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Sexual Consent

In one of my classes last semester, we watched a video regarding sexual consent that peaked my interest. The video featured Dr. Harry Brod, a philosophy professor of the University of Northern Iowa. In this video discussing the ethics and erotics of sexual consent, Brod argues that the only way to gain sexual consent is by a verbal “yes,” and that it is the responsibility of whomever initiates the sexual act to ensure that they obtain that verbal consent, otherwise it remains unclear if any assault, coercion or harassment took place.

Not only should one obtain consent for intercourse itself, but for every level of intimacy reached by two people, Brod says. For example, oral sex might be okay for someone but they may not desire any form of penetration. The thing is, in our society people often expect that kissing will lead to touching and touching will lead to foreplay or whatever the activity may be: the end goal is intercourse. It is flawed logic for people to expect sex, and it is flawed logic for people to feel that they have to go “all the way” even if they may not be okay with anything more than kissing. I understand that asking for verbal consent before kissing, then again before touching and so on seems a little bit ridiculous, but it’s important to know that observing body language or “feeling the moment” aren’t reliable methods to use. Saying "no" can be a hard thing to do in the moment. People may be afraid of the backlash from someone they’ve rejected or perhaps they don’t want to be known as a prude. Either way, it is important to respect your partner enough – whether a lover or a stranger – to make sure that they are okay with it if you plan to initiate sex. It’s as simple as having that decency and I’m sure you’d feel that it’s far better to pause the moment to ask rather than have someone traumatized by experiencing something they didn’t want to.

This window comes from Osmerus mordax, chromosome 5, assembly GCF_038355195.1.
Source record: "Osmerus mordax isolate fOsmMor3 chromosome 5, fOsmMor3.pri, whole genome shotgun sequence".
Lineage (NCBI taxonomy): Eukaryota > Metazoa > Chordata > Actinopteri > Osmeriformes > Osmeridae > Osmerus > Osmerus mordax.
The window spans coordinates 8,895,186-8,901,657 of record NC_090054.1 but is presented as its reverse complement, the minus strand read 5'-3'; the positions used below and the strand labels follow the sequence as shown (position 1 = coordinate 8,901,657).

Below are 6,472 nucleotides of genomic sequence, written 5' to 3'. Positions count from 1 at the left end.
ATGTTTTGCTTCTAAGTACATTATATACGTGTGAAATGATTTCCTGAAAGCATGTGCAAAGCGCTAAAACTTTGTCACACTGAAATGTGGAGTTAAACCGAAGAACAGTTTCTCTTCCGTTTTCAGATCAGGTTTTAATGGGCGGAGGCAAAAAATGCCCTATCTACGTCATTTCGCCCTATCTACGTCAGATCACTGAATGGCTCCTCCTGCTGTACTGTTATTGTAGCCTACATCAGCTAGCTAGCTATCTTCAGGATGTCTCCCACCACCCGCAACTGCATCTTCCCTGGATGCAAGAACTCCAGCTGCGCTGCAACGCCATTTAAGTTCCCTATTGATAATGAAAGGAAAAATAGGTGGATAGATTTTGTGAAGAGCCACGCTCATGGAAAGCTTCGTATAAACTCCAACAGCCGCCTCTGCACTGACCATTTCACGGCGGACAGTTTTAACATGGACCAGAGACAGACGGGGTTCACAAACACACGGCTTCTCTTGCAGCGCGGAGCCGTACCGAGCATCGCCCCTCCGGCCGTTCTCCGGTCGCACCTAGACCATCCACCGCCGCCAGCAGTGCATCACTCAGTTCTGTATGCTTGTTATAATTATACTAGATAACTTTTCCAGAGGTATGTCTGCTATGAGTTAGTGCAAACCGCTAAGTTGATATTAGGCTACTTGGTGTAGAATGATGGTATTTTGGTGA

Upon reading through YouTube comments for the video, it has caught my eye that several people find themselves confused by Brod’s logic. That or they do not agree with it. Maybe you feel the same way, but just keep in mind that his argument goes for both men and women, and the bottom line is that verbal consent is the only way to affirm that sexual coercion or rape is not taking place. "No", or the absence of "no", does not mean yes. Rape is a harsh word, but in its simplest definition it is unwanted sexual contact or penetration, and your partner may not want sex at any given time whether you realize it or not.

 

Sources: Cover Photo

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